NIAID Awards $56 Million for Asthma Study

Research will focus on lower-income children in inner-city

/ Author:  / Reviewed by: Joseph V. Madia, MD

The National Institute of Allergy and Infectious Diseases (NIAID), part of the National Institutes of Health, has renewed the contract to continue studying asthma in children living in lower-income, inner-city environments.

This five-year, $56 million award will support the Inner-City Asthma Consortium (ICAC), a nationwide clinical trials network to evaluate promising new therapies to reduce asthma severity and prevent disease, and to perform basic research to understand how these therapies work.

"As many as 20 million Americans have asthma, but it disproportionately afflicts children, especially minority children who live in inner-city areas," says Anthony S. Fauci, M.D., director of NIAID, which supports ICAC. "ICAC research has generated new insights that have improved how we prevent and treat asthma, especially in this vulnerable target population. We expect this new contract will help us to further improve the lives of children with asthma."

The primary goal of ICAC is to reduce the burden of asthma in children and adolescents living in the inner city. The new network of 10 basic and clinical ICAC research sites will be led by William Busse, M.D., of the University of Wisconsin-Madison.

Investigators at participating sites will develop and conduct clinical trials that evaluate the safety and efficacy of promising immune-based therapies designed to reduce asthma severity and prevent disease. In addition, the researchers will examine what makes inner-city asthma different from that in other environments. Another goal is to determine what causes exacerbations (a worsening of asthma symptoms) and develop appropriate treatments.

The ICAC researchers will also continue the Urban Environment and Childhood Asthma Study, which enrolled 500 inner-city children at birth, starting in 2005, and is following them until age 7 to see if they develop asthma. The investigators expect that the information collected in this study will identify specific infectious, genetic or immunologic factors that place inner-city children at risk for asthma.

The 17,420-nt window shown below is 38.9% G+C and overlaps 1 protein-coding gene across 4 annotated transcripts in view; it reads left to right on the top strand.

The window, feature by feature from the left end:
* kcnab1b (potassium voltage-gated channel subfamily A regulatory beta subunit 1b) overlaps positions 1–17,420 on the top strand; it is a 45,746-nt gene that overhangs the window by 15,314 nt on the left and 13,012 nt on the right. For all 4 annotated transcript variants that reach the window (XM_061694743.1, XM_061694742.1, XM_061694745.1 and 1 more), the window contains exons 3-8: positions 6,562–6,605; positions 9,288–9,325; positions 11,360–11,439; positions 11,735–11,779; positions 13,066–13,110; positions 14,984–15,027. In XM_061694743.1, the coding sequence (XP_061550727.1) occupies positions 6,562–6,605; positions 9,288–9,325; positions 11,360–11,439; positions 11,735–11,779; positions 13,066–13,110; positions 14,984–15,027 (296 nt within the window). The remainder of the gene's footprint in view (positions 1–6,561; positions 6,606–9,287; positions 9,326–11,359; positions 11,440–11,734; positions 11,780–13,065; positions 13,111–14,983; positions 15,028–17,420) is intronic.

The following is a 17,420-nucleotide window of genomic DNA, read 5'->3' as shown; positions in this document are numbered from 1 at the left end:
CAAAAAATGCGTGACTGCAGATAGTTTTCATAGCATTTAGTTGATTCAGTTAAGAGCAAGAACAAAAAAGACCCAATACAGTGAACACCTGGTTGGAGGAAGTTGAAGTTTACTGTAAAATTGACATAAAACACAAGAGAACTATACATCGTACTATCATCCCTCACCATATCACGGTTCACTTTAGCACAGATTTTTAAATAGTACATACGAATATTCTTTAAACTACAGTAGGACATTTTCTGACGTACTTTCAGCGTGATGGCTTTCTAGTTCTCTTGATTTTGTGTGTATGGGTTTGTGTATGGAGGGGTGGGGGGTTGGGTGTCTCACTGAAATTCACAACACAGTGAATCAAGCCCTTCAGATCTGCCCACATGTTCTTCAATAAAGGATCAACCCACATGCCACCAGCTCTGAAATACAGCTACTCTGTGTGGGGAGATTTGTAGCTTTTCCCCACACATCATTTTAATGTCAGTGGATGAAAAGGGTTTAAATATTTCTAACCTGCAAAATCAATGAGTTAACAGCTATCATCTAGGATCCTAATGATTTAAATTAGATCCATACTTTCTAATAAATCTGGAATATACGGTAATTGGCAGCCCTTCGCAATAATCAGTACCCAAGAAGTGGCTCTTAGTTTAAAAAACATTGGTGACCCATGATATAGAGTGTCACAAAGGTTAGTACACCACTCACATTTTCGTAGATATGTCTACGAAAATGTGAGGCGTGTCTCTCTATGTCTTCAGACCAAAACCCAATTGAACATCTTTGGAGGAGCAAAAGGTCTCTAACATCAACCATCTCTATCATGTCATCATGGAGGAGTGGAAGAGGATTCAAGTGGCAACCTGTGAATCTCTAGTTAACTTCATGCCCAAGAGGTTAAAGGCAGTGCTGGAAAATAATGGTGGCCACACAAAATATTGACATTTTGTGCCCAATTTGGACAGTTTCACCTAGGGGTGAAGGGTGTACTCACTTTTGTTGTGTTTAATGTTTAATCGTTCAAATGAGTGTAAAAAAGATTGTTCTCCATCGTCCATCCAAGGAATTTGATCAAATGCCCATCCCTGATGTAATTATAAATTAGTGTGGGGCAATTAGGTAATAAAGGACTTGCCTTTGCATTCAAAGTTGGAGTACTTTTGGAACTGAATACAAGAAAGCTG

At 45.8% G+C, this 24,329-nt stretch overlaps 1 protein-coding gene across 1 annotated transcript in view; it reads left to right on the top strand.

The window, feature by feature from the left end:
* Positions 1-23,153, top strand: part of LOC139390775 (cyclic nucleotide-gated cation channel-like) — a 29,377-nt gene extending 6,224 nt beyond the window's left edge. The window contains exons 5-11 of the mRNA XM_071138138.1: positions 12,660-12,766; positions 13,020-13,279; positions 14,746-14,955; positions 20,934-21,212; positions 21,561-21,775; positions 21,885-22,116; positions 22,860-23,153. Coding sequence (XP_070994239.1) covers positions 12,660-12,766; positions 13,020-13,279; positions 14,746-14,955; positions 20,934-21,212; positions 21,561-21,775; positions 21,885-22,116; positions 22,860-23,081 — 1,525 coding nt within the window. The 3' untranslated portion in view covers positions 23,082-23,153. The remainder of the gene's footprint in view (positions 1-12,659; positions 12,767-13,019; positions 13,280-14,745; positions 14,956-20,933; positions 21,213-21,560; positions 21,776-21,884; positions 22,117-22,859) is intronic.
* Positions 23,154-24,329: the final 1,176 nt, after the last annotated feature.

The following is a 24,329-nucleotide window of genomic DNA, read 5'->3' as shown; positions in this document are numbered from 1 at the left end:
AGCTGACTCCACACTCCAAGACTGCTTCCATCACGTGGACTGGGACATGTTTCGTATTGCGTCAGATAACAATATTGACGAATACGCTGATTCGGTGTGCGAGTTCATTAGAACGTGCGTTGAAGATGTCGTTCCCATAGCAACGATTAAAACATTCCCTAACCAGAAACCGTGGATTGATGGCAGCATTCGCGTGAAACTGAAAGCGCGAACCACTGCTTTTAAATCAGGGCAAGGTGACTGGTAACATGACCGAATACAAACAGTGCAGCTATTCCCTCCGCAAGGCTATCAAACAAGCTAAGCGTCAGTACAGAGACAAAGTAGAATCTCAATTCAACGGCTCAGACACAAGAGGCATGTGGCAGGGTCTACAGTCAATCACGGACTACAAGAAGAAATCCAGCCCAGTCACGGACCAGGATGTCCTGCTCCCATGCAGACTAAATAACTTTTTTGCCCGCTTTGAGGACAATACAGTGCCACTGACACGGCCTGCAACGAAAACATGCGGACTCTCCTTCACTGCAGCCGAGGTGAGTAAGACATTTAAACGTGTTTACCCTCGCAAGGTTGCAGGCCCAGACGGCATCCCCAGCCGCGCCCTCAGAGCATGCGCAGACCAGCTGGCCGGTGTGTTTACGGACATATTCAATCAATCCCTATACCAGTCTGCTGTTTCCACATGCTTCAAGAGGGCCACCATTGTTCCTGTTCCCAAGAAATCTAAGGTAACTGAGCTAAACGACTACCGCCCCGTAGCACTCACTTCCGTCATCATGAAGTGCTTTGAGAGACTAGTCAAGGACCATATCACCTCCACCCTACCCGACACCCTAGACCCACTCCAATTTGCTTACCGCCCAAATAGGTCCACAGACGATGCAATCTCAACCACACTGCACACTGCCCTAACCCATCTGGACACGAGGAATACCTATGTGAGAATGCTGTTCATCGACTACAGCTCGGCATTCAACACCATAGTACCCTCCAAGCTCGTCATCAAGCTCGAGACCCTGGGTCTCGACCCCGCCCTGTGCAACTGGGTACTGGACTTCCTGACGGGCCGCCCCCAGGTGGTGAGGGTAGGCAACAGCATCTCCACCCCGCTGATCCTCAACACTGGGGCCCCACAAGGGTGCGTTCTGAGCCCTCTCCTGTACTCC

NIAID's support of inner city asthma research began in 1991 with the National Cooperative Inner-City Asthma Study, which was followed by the Inner-City Asthma Study. Investigators from these consortia demonstrated that reducing the exposure of children to allergens commonly found in urban environments—including those originating from cockroaches, rodents and second-hand smoke—reduced their risk of developing asthma. Building on the accomplishments of these two programs, NIAID first established ICAC in 2002.

"Earlier ICAC studies demonstrated that asthma, even in inner-city populations, can be well-controlled using current asthma treatment guidelines," says Daniel Rotrosen, M.D., director of the NIAID's Division of Allergy, Immunology and Transplantation. "Nonetheless, the need remains to better understand the underlying causes of inner-city asthma and develop improved treatment options. ICAC, with its expert investigators and established clinical sites, is uniquely positioned to meet these objectives."

Investigators at eight clinical and two basic research sites nationwide will participate in the new ICAC.

The primary investigators at the eight clinical sites are

Rebecca Gruchalla, M.D., Ph.D., University of Texas Southwestern Medical Center, Dallas
Meyer Kattan, M.D., Columbia University College of Physicians and Surgeons, New York City
Andrew Liu, M.D., National Jewish Health, Denver
George O'Connor, M.D., Boston University School of Medicine
Jacqueline Pongracic, M.D., Children's Memorial Hospital, Chicago
Stephen Teach, M.D., MPH, George Washington University School of Medicine and Health Sciences, Washington, D.C.
Robert Wood, M.D., Johns Hopkins University School of Medicine, Baltimore
Edward Zoratti, M.D., Henry Ford Hospital, Detroit

The primary investigators at the two basic research sites are

Homer Boushey, M.D., University of California, San Francisco
David Schwartz, M.D., National Jewish Health, Denver

NIAID conducts and supports research—at NIH, throughout the United States, and worldwide—to study the causes of infectious and immune-mediated diseases, and to develop better means of preventing, diagnosing and treating these illnesses. News releases, fact sheets and other NIAID-related materials are available on the NIAID Web site at

The National Institutes of Health (NIH)—The Nation's Medical Research Agency—includes 27 Institutes and Centers and is a component of the U. S. Department of Health and Human Services. It is the primary federal agency for conducting and supporting basic, clinical and translational medical research, and it investigates the causes, treatments and cures for both common and rare diseases. For more information about NIH and its programs, visit

Reviewed by: 
Review Date: 
September 20, 2010
Last Updated:
September 20, 2010